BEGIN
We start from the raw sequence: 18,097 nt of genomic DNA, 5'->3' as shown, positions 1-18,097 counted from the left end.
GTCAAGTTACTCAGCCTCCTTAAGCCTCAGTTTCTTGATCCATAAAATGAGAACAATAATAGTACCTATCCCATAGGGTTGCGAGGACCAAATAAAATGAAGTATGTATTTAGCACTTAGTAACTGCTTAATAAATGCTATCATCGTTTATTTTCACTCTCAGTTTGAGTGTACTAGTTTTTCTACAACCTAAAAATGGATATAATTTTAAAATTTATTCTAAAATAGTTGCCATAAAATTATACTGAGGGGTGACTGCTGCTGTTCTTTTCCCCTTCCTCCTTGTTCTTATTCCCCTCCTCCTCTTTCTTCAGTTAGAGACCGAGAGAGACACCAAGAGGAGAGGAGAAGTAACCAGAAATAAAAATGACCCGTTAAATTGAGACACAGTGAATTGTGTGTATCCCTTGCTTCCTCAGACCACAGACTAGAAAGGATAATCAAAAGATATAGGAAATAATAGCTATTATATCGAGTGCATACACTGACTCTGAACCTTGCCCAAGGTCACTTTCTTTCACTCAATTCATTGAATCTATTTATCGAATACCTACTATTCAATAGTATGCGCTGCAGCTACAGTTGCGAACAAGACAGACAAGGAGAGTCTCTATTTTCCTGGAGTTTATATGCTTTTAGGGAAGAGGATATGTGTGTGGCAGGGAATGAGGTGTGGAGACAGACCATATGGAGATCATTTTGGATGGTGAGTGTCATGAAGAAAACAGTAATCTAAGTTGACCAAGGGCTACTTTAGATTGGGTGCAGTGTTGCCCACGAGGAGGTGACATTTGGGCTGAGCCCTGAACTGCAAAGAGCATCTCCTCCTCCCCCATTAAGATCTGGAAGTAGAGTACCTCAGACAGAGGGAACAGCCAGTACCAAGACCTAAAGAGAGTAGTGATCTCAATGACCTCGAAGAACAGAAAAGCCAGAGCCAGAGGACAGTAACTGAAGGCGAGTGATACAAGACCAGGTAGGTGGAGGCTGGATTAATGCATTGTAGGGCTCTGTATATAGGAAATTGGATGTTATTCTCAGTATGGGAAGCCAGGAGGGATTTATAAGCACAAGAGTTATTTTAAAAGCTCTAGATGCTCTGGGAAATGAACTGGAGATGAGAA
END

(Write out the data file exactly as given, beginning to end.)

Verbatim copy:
We start from the raw sequence: 18,097 nt of genomic DNA, 5'->3' as shown, positions 1-18,097 counted from the left end.
GTCAAGTTACTCAGCCTCCTTAAGCCTCAGTTTCTTGATCCATAAAATGAGAACAATAATAGTACCTATCCCATAGGGTTGCGAGGACCAAATAAAATGAAGTATGTATTTAGCACTTAGTAACTGCTTAATAAATGCTATCATCGTTTATTTTCACTCTCAGTTTGAGTGTACTAGTTTTTCTACAACCTAAAAATGGATATAATTTTAAAATTTATTCTAAAATAGTTGCCATAAAATTATACTGAGGGGTGACTGCTGCTGTTCTTTTCCCCTTCCTCCTTGTTCTTATTCCCCTCCTCCTCTTTCTTCAGTTAGAGACCGAGAGAGACACCAAGAGGAGAGGAGAAGTAACCAGAAATAAAAATGACCCGTTAAATTGAGACACAGTGAATTGTGTGTATCCCTTGCTTCCTCAGACCACAGACTAGAAAGGATAATCAAAAGATATAGGAAATAATAGCTATTATATCGAGTGCATACACTGACTCTGAACCTTGCCCAAGGTCACTTTCTTTCACTCAATTCATTGAATCTATTTATCGAATACCTACTATTCAATAGTATGCGCTGCAGCTACAGTTGCGAACAAGACAGACAAGGAGAGTCTCTATTTTCCTGGAGTTTATATGCTTTTAGGGAAGAGGATATGTGTGTGGCAGGGAATGAGGTGTGGAGACAGACCATATGGAGATCATTTTGGATGGTGAGTGTCATGAAGAAAACAGTAATCTAAGTTGACCAAGGGCTACTTTAGATTGGGTGCAGTGTTGCCCACGAGGAGGTGACATTTGGGCTGAGCCCTGAACTGCAAAGAGCATCTCCTCCTCCCCCATTAAGATCTGGAAGTAGAGTACCTCAGACAGAGGGAACAGCCAGTACCAAGACCTAAAGAGAGTAGTGATCTCAATGACCTCGAAGAACAGAAAAGCCAGAGCCAGAGGACAGTAACTGAAGGCGAGTGATACAAGACCAGGTAGGTGGAGGCTGGATTAATGCATTGTAGGGCTCTGTATATAGGAAATTGGATGTTATTCTCAGTATGGGAAGCCAGGAGGGATTTATAAGCACAAGAGTTATTTTAAAAGCTCTAGATGCTCTGGGAAATGAACTGGAGATGAGAA